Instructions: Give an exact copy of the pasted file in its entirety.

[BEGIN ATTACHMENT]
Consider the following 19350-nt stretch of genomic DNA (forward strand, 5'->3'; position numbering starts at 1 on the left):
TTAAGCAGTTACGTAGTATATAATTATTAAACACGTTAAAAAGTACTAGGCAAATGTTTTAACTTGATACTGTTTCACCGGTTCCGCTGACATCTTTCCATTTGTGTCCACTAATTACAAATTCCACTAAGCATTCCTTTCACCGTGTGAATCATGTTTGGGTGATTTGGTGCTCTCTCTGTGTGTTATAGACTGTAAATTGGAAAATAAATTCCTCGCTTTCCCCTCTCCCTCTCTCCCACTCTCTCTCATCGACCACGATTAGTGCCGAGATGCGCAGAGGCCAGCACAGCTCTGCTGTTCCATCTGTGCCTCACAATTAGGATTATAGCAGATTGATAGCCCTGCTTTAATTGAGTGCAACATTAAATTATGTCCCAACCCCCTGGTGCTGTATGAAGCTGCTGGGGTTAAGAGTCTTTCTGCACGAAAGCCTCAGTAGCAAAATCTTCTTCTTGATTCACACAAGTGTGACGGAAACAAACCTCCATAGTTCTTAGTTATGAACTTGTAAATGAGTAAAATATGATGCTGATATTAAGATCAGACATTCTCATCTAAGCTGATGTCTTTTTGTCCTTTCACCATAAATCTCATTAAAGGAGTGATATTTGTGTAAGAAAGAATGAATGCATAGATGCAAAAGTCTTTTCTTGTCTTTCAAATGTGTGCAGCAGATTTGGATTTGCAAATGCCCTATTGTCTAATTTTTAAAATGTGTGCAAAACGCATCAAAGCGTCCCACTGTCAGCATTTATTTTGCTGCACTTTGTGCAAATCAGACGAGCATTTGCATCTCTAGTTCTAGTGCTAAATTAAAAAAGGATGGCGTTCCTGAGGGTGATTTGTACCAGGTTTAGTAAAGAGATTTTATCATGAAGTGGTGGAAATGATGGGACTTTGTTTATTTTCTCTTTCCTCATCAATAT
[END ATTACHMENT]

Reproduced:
Consider the following 19350-nt stretch of genomic DNA (forward strand, 5'->3'; position numbering starts at 1 on the left):
TTAAGCAGTTACGTAGTATATAATTATTAAACACGTTAAAAAGTACTAGGCAAATGTTTTAACTTGATACTGTTTCACCGGTTCCGCTGACATCTTTCCATTTGTGTCCACTAATTACAAATTCCACTAAGCATTCCTTTCACCGTGTGAATCATGTTTGGGTGATTTGGTGCTCTCTCTGTGTGTTATAGACTGTAAATTGGAAAATAAATTCCTCGCTTTCCCCTCTCCCTCTCTCCCACTCTCTCTCATCGACCACGATTAGTGCCGAGATGCGCAGAGGCCAGCACAGCTCTGCTGTTCCATCTGTGCCTCACAATTAGGATTATAGCAGATTGATAGCCCTGCTTTAATTGAGTGCAACATTAAATTATGTCCCAACCCCCTGGTGCTGTATGAAGCTGCTGGGGTTAAGAGTCTTTCTGCACGAAAGCCTCAGTAGCAAAATCTTCTTCTTGATTCACACAAGTGTGACGGAAACAAACCTCCATAGTTCTTAGTTATGAACTTGTAAATGAGTAAAATATGATGCTGATATTAAGATCAGACATTCTCATCTAAGCTGATGTCTTTTTGTCCTTTCACCATAAATCTCATTAAAGGAGTGATATTTGTGTAAGAAAGAATGAATGCATAGATGCAAAAGTCTTTTCTTGTCTTTCAAATGTGTGCAGCAGATTTGGATTTGCAAATGCCCTATTGTCTAATTTTTAAAATGTGTGCAAAACGCATCAAAGCGTCCCACTGTCAGCATTTATTTTGCTGCACTTTGTGCAAATCAGACGAGCATTTGCATCTCTAGTTCTAGTGCTAAATTAAAAAAGGATGGCGTTCCTGAGGGTGATTTGTACCAGGTTTAGTAAAGAGATTTTATCATGAAGTGGTGGAAATGATGGGACTTTGTTTATTTTCTCTTTCCTCATCAATAT